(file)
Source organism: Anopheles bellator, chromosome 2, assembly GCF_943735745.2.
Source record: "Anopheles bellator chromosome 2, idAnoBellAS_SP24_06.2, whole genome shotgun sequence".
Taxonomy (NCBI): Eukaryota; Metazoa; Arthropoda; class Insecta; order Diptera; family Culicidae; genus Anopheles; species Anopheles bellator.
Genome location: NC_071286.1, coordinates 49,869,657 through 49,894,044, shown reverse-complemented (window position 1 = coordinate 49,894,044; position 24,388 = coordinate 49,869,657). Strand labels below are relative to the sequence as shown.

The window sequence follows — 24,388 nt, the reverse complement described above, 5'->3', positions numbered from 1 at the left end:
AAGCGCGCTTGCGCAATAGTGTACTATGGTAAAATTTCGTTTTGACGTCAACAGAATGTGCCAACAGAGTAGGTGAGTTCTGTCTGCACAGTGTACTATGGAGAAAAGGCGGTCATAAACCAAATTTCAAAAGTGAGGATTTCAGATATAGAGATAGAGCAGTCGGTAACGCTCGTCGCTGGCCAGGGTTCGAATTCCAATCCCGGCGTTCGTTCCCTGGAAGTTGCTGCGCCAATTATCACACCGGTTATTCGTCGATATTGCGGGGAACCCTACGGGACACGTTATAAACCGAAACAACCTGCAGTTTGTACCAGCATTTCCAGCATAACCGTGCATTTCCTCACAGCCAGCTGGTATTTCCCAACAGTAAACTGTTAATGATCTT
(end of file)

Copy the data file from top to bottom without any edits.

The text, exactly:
Source organism: Anopheles bellator, chromosome 2, assembly GCF_943735745.2.
Source record: "Anopheles bellator chromosome 2, idAnoBellAS_SP24_06.2, whole genome shotgun sequence".
Taxonomy (NCBI): Eukaryota; Metazoa; Arthropoda; class Insecta; order Diptera; family Culicidae; genus Anopheles; species Anopheles bellator.
Genome location: NC_071286.1, coordinates 49,869,657 through 49,894,044, shown reverse-complemented (window position 1 = coordinate 49,894,044; position 24,388 = coordinate 49,869,657). Strand labels below are relative to the sequence as shown.

The window sequence follows — 24,388 nt, the reverse complement described above, 5'->3', positions numbered from 1 at the left end:
AAGCGCGCTTGCGCAATAGTGTACTATGGTAAAATTTCGTTTTGACGTCAACAGAATGTGCCAACAGAGTAGGTGAGTTCTGTCTGCACAGTGTACTATGGAGAAAAGGCGGTCATAAACCAAATTTCAAAAGTGAGGATTTCAGATATAGAGATAGAGCAGTCGGTAACGCTCGTCGCTGGCCAGGGTTCGAATTCCAATCCCGGCGTTCGTTCCCTGGAAGTTGCTGCGCCAATTATCACACCGGTTATTCGTCGATATTGCGGGGAACCCTACGGGACACGTTATAAACCGAAACAACCTGCAGTTTGTACCAGCATTTCCAGCATAACCGTGCATTTCCTCACAGCCAGCTGGTATTTCCCAACAGTAAACTGTTAATGATCTT